What historic events happened in June?


June 1, 1801 

Brigham Young was born on this day in Whitingham, Vermont. In 1844, Young became the leader of the Mormon church when church founder Joseph Smith of Sharon, Vermont, was shot. The Joseph Smith monument in Sharon and the Brigham Young monument in Whitingham commemorate their lives.

June 1, 1941

The hermit thrush became the Vermont state bird. The hermit thrush lives in Vermont from spring to fall.

Vermont State Bird

June 2, 1981

A Vermont company earned a US patent for the Jogbra. The Jogbra is the invention of Hinda Schreiber, Eugenie Lindahl, and Polly Smith. They wanted to make women runners more comfortable by creating a new type of underwear.

June 5, 1933

The first Civilian Conservation Corps (C.C.C.) in Vermont started work in Danby. The C.C.C. put unemployed men between the ages of eighteen and twenty-three to work on projects in the nation's forests and rural areas.

A Forest Army Goes to Work (PDF)

June 6, 1791 

Thomas Jefferson and James Madison, both to become U.S. presidents, tour Vermont. 

A Visit To Vermont (PDF)

June 6, 1993

The Charlotte Whale became the state marine fossil. The Charlotte Whale is a fossil of a beluga whale, an animal that still survives in artic waters today! The fossil was discovered in Charlotte in 1849 when railroad workers uncovered it while excavating for Vermont's first railroad.

Charlotte Whale

June 7, 1763

The town of Jericho was chartered. Jericho is home to the Jericho Center Country Store. As of 2020, it is one of the oldest stores in the state. It has been operating since 1807.

Jericho Center Country Store (video)

June 8, 1816 

On this day, up to six inches of snow fell over most of Vermont. Another snowstorm in July and killing frosts in August and September erased all hope of raising crops that year. Many hard-pressed Vermonters were forced to eat roots and hedgehogs. Others left the state. The year 1816 has been known in Vermont ever since as "the year without a summer" and "eighteen-hundred-and-froze-to-death."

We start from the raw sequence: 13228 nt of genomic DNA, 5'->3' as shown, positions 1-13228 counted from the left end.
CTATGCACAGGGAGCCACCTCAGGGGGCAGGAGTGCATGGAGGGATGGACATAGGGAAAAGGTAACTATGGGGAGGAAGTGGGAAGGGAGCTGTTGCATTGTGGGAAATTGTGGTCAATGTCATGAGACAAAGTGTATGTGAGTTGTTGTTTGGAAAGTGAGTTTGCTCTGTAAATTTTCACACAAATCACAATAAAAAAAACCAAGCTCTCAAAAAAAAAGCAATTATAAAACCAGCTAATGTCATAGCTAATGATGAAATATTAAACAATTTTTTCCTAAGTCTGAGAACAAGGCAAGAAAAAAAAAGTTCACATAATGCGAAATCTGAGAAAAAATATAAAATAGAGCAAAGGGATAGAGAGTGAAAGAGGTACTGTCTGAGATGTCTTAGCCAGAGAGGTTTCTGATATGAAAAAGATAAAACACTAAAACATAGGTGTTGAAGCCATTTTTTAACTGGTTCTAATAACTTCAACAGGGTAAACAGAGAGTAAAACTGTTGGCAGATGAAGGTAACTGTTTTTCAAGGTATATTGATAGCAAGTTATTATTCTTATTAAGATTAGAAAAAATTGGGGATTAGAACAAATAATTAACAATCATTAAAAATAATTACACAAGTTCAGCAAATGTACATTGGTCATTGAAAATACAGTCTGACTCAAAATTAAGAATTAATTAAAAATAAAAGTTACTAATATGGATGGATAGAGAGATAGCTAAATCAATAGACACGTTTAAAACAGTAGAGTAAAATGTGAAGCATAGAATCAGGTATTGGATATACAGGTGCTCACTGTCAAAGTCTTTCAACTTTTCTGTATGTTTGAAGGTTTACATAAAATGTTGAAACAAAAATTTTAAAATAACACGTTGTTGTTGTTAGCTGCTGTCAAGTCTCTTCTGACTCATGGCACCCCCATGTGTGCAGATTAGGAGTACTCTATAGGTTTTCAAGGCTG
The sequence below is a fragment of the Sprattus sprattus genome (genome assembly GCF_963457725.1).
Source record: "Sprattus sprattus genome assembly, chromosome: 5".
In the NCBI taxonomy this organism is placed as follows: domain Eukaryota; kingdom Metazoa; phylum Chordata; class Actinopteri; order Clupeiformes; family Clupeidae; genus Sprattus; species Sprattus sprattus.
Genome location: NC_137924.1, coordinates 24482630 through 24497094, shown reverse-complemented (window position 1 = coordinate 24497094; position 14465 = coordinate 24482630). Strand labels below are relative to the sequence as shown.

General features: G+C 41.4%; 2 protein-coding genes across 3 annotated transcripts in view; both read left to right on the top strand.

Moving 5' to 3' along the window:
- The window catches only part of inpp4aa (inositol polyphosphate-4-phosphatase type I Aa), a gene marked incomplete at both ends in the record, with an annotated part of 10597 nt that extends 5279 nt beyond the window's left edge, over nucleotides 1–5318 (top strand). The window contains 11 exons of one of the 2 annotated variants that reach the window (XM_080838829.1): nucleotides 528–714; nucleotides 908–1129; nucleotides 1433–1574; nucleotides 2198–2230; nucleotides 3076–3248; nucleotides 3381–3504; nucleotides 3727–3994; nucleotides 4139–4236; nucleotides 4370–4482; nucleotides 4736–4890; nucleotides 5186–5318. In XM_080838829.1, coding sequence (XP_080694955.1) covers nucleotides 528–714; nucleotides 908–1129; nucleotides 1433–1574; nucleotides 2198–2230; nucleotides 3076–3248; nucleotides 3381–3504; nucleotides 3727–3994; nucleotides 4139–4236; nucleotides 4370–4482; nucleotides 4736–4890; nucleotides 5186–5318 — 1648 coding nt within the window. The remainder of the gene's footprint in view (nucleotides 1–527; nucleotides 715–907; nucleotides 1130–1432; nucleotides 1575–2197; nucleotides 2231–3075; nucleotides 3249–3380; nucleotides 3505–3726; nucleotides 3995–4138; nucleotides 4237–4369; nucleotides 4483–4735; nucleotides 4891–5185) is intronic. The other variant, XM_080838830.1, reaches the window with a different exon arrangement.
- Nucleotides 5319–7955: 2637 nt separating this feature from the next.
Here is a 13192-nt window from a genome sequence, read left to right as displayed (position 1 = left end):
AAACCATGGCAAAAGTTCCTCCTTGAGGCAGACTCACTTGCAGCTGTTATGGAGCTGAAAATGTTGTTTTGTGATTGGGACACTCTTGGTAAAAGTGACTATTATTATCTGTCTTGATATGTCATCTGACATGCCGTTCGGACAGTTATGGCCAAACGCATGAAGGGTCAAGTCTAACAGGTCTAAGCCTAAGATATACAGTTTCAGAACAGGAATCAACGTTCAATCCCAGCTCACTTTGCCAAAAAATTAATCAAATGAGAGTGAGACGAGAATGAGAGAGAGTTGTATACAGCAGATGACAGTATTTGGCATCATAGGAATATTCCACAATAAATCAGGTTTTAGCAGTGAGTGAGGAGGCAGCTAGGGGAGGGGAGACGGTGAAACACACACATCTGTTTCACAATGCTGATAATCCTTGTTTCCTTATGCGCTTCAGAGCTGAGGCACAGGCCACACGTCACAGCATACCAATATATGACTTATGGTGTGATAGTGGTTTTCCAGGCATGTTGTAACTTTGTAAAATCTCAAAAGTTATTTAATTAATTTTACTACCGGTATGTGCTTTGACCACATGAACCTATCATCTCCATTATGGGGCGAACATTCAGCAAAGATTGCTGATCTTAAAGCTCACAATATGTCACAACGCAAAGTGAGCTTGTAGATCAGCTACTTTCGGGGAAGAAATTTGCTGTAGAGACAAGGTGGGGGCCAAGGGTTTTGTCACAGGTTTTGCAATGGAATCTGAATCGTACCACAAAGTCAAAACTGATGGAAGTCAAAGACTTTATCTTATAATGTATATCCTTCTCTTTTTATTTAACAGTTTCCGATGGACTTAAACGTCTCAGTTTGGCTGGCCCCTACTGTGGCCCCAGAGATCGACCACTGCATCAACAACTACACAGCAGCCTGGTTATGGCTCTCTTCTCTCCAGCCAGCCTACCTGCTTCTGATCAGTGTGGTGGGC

The Year Without a Summer (PDF)

June 11, 1954 

Vermont senator Ralph Flanders began his successful campaign to censure Senator Joseph McCarthy of Wisconsin. McCarthy had been the leader of public hearings that set out to accuse Americans in government of having communist sympathies. McCarthy accused people without enough evidence, violating their rights to a fair trial under the Constitution.

June 14, 1834 

Isaac Fisher of Springfield receives a patent from the United States government for the invention of sandpaper.

Yankee Ingenuity in the Green Mountains (PDF)

June 15, 1785

The Vermont Legislature gave Reuben Harmon of Rupert permission to make copper coins for the state. Harmon minted the coins from 1785 through 1788.

Making a Mint in Vermont (PDF)

June 17, 1891

The last stone was placed in the building of the Fairbanks Museum of Natural History in St. Johnsbury. Franklin Fairbanks built the museum as a gift to the people of St. Johnsbury. The museum displayed the natural history collections owned by Fairbanks. A planetarium was added to the museum in 1961.

June 26, 1848

The first passengers traveled on the newly constructed Vermont Central Railroad. The passengers traveled by train from White River Junction to Bethel.

June 28, 1825

The Marquis de Lafayette visited Montpelier on a triumphal journey commemorating his loyal support of the American Revolution fifty years before. Lafayette was a French nobleman who put his fortune and his life at the service of George Washington and became one of our nation's heroes.

June 28, 1899

Mary Annette Anderson was the first woman of color to graduate from Middlebury College. She was the best student in her class.

Mary Annette Anderson

Copy and paste this citation to show where you did your research.

Vermont Historical Society. "June." Vermont History Explorer. Accessed July 20, 2024. https://blog.vermonthistoryexplorer.org/june

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